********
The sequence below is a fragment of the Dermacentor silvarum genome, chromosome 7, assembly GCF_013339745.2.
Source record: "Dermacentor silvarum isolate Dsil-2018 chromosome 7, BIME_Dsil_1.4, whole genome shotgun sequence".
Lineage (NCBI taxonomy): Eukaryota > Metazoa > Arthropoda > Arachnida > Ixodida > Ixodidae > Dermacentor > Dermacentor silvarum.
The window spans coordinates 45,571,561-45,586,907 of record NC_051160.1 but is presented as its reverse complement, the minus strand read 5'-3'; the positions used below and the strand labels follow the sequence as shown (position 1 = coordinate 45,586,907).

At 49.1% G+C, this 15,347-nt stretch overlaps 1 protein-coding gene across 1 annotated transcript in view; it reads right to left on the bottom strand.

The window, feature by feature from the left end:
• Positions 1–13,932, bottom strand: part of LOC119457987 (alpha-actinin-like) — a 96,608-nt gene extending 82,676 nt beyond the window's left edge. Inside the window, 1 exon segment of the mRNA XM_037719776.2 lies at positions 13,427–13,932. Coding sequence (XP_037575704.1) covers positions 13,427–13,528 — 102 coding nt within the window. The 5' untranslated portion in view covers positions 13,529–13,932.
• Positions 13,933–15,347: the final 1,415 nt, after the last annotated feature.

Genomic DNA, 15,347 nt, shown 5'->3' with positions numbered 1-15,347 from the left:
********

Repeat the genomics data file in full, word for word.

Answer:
The sequence below is a fragment of the Dermacentor silvarum genome, chromosome 7, assembly GCF_013339745.2.
Source record: "Dermacentor silvarum isolate Dsil-2018 chromosome 7, BIME_Dsil_1.4, whole genome shotgun sequence".
Lineage (NCBI taxonomy): Eukaryota > Metazoa > Arthropoda > Arachnida > Ixodida > Ixodidae > Dermacentor > Dermacentor silvarum.
The window spans coordinates 45,571,561-45,586,907 of record NC_051160.1 but is presented as its reverse complement, the minus strand read 5'-3'; the positions used below and the strand labels follow the sequence as shown (position 1 = coordinate 45,586,907).

At 49.1% G+C, this 15,347-nt stretch overlaps 1 protein-coding gene across 1 annotated transcript in view; it reads right to left on the bottom strand.

The window, feature by feature from the left end:
• Positions 1–13,932, bottom strand: part of LOC119457987 (alpha-actinin-like) — a 96,608-nt gene extending 82,676 nt beyond the window's left edge. Inside the window, 1 exon segment of the mRNA XM_037719776.2 lies at positions 13,427–13,932. Coding sequence (XP_037575704.1) covers positions 13,427–13,528 — 102 coding nt within the window. The 5' untranslated portion in view covers positions 13,529–13,932.
• Positions 13,933–15,347: the final 1,415 nt, after the last annotated feature.

Genomic DNA, 15,347 nt, shown 5'->3' with positions numbered 1-15,347 from the left: